An in-depth look at regional and national economic trends that matter to the Fifth District. Updates will be published several times a month.
Each year, the Census Bureau interviews more than 2 million people for the American Community Survey (ACS). This survey collects data on demographics, employment, education, and other personal characteristics from the nation’s population. In our new report, we use this information to look at earnings, unemployment, and labor force participation by educational attainment across the Fifth District. We also look at educational attainment across race, sex, age, and geographic area.
There are significant differences among states in educational attainment (as shown in the chart below). The District of Columbia is somewhat unique, with nearly 57 percent of the population over 25 having a bachelor’s degree or higher. This is much higher than the national rate of 30.6 percent. In West Virginia, on the other hand, high school or equivalency is the highest level of education for nearly 41 percent of the population, compared to about 25 percent in Virginia.
Every state in the nation, however, has seen a steady rise in education levels over the last 45 years. In the 1970 Decennial Census, only 10.7 percent of people in the United States had a four-year college degree, and 47.6 percent had less than a high school diploma. Compare this to the 2015 ACS, where the frequency of bachelor’s degrees nearly tripled to 30.6 percent, and only 12.8 percent had a high school diploma or less.
Another important use of the ACS data is to highlight the connection between higher education and higher wages. As shown in the graphs below for the United States and Maryland, higher levels of education correspond with higher median earnings. The median annual earnings for someone with a graduate or professional degree in the United States are more than three times as high (over $67,000) as the earnings of those with less than a high school degree (less than $22,000).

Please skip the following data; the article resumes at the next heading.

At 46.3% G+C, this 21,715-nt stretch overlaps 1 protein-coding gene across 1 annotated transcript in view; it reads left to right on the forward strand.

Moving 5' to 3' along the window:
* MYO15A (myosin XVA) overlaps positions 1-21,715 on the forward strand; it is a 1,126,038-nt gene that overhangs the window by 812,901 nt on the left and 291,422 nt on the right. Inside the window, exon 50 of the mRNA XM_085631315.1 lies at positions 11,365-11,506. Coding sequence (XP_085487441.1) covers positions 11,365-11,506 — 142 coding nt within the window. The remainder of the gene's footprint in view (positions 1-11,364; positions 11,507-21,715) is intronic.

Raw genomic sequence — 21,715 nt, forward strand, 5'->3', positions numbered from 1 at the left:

Using data from the ACS for the population over 25, we calculate unemployment and labor force participation rates, revealing that educated people are more likely to participate in the labor force and less likely to be unemployed. The unemployment rate for those in the United States with a bachelor’s degree or higher is only 2.9 percent, less than half of the 6.8 percent unemployment rate for those with only a high school diploma or equivalent. In the United States, labor force participation ranges from a high of 86.1 percent for those with a bachelor’s degree or higher to a low of 60.1 percent for those with less than a high school education. These same trends are present across states in the Fifth District.
The breakdown of education by age and sex shows that young women have higher rates of education than older women. For example, across the United States, 21.2 percent of women age 65 and older have a bachelor’s degree or higher. On the other hand, 38.1 percent of women aged 24 to 35 have a bachelor’s degree or higher. For men, on the other hand, college education rates are almost the same across age groups.
As the labor and earnings numbers show, there is good reason to care about education rates, as they are closely linked to earnings and employment status. To see the data referenced here, and other statistics on educational attainment in the Fifth District, please check out our new reports. For more information from the Richmond Fed about workforce development, see the Our Perspective essay.
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Views expressed are those of the authors and do not necessarily reflect those of the Federal Reserve Bank of Richmond or the Federal Reserve System.